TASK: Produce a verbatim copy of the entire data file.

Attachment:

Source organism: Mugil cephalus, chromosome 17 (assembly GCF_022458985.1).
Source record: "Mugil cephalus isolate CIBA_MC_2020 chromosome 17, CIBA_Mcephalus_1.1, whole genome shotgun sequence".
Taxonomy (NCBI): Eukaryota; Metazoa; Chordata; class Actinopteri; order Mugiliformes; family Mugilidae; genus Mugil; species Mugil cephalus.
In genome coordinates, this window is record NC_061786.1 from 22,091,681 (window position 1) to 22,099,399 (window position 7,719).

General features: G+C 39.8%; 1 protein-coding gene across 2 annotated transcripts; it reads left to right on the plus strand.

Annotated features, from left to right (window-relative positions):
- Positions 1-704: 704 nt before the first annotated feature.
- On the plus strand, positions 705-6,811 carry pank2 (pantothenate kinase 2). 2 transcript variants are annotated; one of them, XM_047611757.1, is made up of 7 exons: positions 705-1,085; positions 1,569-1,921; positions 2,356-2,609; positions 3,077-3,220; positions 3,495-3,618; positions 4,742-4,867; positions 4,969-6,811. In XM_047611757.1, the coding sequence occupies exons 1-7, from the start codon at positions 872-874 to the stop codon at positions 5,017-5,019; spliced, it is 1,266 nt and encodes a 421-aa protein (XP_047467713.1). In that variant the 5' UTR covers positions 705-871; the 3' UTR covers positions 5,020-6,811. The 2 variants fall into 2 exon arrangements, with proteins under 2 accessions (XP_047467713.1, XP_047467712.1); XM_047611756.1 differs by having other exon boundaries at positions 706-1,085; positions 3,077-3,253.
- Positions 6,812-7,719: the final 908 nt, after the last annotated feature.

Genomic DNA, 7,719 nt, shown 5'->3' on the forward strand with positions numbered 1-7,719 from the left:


Source organism: Mugil cephalus, chromosome 17 (assembly GCF_022458985.1).
Source record: "Mugil cephalus isolate CIBA_MC_2020 chromosome 17, CIBA_Mcephalus_1.1, whole genome shotgun sequence".
Taxonomy (NCBI): Eukaryota; Metazoa; Chordata; class Actinopteri; order Mugiliformes; family Mugilidae; genus Mugil; species Mugil cephalus.
In genome coordinates, this window is record NC_061786.1 from 22,091,681 (window position 1) to 22,099,399 (window position 7,719).

General features: G+C 39.8%; 1 protein-coding gene across 2 annotated transcripts; it reads left to right on the plus strand.

Annotated features, from left to right (window-relative positions):
- Positions 1-704: 704 nt before the first annotated feature.
- On the plus strand, positions 705-6,811 carry pank2 (pantothenate kinase 2). 2 transcript variants are annotated; one of them, XM_047611757.1, is made up of 7 exons: positions 705-1,085; positions 1,569-1,921; positions 2,356-2,609; positions 3,077-3,220; positions 3,495-3,618; positions 4,742-4,867; positions 4,969-6,811. In XM_047611757.1, the coding sequence occupies exons 1-7, from the start codon at positions 872-874 to the stop codon at positions 5,017-5,019; spliced, it is 1,266 nt and encodes a 421-aa protein (XP_047467713.1). In that variant the 5' UTR covers positions 705-871; the 3' UTR covers positions 5,020-6,811. The 2 variants fall into 2 exon arrangements, with proteins under 2 accessions (XP_047467713.1, XP_047467712.1); XM_047611756.1 differs by having other exon boundaries at positions 706-1,085; positions 3,077-3,253.
- Positions 6,812-7,719: the final 908 nt, after the last annotated feature.

Genomic DNA, 7,719 nt, shown 5'->3' on the forward strand with positions numbered 1-7,719 from the left: